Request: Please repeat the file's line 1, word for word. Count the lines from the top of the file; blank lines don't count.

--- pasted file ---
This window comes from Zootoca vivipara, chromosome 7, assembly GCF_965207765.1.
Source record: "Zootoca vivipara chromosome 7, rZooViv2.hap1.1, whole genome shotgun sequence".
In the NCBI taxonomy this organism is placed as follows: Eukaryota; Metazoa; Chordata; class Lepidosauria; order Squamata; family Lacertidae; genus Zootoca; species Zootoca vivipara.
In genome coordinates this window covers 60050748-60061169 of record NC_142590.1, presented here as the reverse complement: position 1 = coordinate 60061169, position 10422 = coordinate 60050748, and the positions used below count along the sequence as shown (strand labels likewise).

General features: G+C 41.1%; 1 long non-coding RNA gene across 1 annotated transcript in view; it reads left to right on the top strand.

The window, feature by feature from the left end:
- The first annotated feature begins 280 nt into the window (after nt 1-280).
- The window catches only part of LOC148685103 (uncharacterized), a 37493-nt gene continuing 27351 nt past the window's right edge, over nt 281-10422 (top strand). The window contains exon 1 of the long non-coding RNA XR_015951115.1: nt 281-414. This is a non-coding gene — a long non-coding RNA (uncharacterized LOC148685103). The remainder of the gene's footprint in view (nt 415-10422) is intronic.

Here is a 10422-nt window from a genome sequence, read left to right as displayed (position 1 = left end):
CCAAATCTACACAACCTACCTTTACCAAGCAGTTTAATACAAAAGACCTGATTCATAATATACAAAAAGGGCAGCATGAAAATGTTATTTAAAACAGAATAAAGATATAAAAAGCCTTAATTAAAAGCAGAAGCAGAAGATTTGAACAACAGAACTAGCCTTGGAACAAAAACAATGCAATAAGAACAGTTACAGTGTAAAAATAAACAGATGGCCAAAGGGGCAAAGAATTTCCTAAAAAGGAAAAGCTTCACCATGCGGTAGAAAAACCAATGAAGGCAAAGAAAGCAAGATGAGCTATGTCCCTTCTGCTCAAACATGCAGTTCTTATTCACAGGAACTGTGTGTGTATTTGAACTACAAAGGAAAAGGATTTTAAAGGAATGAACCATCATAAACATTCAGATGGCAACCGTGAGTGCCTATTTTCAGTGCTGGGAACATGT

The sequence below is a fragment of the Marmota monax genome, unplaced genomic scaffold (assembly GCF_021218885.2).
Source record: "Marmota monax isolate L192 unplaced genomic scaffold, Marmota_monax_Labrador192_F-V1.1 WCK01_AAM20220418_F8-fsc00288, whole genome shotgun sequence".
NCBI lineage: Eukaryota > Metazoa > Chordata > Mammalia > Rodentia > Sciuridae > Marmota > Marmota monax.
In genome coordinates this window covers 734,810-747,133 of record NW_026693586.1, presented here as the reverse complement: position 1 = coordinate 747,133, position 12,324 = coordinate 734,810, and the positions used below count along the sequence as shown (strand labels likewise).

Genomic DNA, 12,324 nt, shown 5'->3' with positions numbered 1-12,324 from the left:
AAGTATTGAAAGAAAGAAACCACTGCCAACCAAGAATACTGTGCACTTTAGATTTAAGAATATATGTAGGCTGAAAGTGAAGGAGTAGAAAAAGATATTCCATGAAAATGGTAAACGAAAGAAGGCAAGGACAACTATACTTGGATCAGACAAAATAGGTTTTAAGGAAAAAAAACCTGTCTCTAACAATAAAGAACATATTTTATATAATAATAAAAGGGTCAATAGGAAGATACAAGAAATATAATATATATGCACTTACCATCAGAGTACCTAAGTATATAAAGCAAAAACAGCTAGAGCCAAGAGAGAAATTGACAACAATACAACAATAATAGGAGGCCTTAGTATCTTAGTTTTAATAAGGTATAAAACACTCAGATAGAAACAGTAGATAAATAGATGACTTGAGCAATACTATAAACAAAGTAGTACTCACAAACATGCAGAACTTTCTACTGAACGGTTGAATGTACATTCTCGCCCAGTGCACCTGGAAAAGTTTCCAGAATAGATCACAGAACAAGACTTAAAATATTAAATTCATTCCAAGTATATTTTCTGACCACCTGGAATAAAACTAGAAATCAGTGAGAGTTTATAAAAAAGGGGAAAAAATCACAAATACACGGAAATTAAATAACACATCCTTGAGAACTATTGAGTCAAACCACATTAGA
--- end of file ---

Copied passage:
This window comes from Zootoca vivipara, chromosome 7, assembly GCF_965207765.1.